Archive for February 9th, 2011
For the next week or two, WC will be revisiting earlier posts to Wickersham’s Conscience. For most readers, these older essays will be new. For those who have read them, well, WC thinks they are good enough to be worth reading again. This post, in particular, is one every reader needs to understand.
Former New York Times reporter Andy Revkin’s innovative Dot Earth blog is one of the best assemblies of climate and population data on the Web. I’m a big fan, and comment there from time to time. Revkin spoke recently to the Woodrow Wilson Center on the impact of population growth on climate change. He suggested, as a thought experiment, financially rewarding families who have fewer children.
Rush Limbaugh, never one to debate the merits of an issue when he can make a personal attack instead, called Revkin an “environmental wacko” and a “jihad guy.”
This guy from The New York Times, if he really thinks that humanity is destroying the planet, humanity is destroying the climate, that human beings in their natural existence are going to cause the extinction of life on Earth — Andrew Revkin. Mr. Revkin, why don’t you just go kill yourself and help the planet by dying?
Limbaugh’s attack on Revkin is a classic example of the ad hominem fallacy.
The ad hominem fallacy was described – probably not for the first time – by Aristotle. It’s a logical fallacy. Essentially, instead of attacking or debating the issue, the speaker attacks the person raising the issue. It’s an attack on the messenger instead of the message.
For example, if I were to say in response to Limbaugh’s statement that you should ignore him because he is a ex-junkie, a pompous, pill-popping, obese idiot, I’d be engaging the in ad hominem fallacy myself. It’s undeniably entertaining, and the statements may even be true, but it is irrelevant to the issues under discussion. It’s a change of focus that abandons the primary topic. It’s admittedly entertaining, and since Limbaugh is in the business of being entertaining, it suits him well. But don’t mistake it for debate. Or intelligence. Or logic. Or useful political discourse.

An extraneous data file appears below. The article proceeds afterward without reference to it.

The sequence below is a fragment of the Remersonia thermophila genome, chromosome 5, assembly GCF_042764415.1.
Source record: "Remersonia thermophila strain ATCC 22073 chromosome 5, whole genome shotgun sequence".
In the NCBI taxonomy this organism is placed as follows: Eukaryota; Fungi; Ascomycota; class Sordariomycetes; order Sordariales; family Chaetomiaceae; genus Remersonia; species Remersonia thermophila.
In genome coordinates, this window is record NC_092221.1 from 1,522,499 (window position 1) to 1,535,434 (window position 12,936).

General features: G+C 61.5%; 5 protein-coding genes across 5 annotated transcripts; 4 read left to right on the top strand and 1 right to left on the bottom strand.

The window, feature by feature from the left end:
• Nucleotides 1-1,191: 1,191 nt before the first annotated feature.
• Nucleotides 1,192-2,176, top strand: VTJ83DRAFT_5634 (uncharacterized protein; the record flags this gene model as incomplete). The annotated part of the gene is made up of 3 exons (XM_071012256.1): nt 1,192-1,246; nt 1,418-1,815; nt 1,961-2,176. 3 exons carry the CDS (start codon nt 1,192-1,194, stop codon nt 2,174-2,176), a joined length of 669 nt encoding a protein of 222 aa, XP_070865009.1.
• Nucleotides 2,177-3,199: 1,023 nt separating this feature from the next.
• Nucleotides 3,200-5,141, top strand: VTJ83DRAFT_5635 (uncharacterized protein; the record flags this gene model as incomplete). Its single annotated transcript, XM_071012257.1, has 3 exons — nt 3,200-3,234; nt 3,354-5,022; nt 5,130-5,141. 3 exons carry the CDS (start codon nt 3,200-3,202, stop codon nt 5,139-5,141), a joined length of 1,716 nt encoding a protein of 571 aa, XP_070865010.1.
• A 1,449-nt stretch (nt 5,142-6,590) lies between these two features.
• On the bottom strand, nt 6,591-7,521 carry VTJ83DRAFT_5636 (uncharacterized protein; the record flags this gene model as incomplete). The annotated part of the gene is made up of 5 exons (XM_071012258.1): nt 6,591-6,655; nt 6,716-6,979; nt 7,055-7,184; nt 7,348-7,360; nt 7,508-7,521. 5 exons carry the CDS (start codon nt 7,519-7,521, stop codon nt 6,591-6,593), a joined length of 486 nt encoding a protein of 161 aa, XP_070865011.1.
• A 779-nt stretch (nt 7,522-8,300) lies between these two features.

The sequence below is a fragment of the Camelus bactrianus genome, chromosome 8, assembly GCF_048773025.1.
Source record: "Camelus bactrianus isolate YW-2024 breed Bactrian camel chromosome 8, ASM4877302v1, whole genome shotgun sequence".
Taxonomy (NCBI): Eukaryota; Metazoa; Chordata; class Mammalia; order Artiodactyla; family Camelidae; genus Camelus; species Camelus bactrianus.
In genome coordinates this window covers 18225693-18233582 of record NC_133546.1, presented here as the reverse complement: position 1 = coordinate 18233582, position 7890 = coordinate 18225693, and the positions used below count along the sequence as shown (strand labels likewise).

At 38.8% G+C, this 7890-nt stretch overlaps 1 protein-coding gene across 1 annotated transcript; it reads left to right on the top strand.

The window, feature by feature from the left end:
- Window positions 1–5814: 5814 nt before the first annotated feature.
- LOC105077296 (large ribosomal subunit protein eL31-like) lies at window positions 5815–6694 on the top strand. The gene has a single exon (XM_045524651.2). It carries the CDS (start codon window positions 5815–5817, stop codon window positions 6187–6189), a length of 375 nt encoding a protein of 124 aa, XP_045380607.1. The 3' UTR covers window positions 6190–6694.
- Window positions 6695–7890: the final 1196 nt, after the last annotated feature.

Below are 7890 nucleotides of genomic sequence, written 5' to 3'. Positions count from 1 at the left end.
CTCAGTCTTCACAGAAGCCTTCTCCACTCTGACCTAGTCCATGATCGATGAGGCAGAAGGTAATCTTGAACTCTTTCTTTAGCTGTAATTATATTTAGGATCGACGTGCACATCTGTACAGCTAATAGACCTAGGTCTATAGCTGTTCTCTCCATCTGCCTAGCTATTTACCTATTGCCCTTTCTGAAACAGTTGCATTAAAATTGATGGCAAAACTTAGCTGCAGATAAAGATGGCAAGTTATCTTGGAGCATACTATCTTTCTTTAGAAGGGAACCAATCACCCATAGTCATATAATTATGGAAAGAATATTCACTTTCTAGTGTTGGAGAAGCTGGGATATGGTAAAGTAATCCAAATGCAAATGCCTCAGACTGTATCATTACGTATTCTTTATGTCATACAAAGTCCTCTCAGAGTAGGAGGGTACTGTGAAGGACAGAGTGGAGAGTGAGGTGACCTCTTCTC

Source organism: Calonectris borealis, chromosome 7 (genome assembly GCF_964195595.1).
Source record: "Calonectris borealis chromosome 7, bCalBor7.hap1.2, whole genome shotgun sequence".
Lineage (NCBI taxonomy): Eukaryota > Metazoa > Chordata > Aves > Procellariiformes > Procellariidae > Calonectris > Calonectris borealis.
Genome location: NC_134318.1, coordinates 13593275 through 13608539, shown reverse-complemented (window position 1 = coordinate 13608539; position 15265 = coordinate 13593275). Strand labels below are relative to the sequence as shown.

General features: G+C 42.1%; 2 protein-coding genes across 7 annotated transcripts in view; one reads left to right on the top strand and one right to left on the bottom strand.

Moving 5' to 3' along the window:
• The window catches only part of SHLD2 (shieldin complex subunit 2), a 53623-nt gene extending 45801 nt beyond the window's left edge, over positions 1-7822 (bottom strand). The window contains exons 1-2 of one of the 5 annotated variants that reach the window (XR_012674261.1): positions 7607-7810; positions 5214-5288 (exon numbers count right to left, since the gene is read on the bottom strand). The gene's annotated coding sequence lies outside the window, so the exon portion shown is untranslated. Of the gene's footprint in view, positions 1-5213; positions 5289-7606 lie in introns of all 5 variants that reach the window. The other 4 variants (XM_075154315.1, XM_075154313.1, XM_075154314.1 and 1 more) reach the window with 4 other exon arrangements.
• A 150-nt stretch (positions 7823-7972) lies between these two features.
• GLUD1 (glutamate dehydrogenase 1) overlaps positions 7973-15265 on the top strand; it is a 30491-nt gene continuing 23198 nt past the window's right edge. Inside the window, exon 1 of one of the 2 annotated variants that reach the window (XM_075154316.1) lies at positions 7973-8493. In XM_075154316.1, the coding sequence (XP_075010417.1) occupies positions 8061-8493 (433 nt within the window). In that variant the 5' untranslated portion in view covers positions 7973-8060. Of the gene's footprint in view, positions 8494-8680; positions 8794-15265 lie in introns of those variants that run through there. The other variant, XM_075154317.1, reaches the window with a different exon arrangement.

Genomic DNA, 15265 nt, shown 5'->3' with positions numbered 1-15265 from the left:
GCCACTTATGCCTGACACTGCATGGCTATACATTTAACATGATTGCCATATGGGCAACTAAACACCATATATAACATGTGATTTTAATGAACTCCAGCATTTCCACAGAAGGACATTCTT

Revkin’s correct response should be to point to the fallacy. In a lot of ways, a debater who resorts to the ad hominem fallacy is admitting he or she has no logical response to the primary argument of his or her opponent. The planet is undeniably badly over-populated. By all science tells us, the earth cannot sustain 9 billion people for long. Limbaugh couldn’t rebut the point. So he attacked Revkin instead.
It’s always tempting to respond to an ad hominem attack by defending the speaker. The personal attacks are almost always unfair. I believe Revkin to be about as fair and balanced a newsreporter as there is. And certainly much better informed than Limbaugh. But if you defend the individual, you are falling for the fallacy. Interestingly, NPR makes this mistake. The speaker is not the issue; the issue is the issue. The best response is always to drag the focus back to the topic, away from the speaker.
So long as we let the Glen Beck’s and Rush Limbaugh’s of the world get away with the fallacy, they will use it. And political discourse will continue to suffer as a result. We have to call it out each time it happens.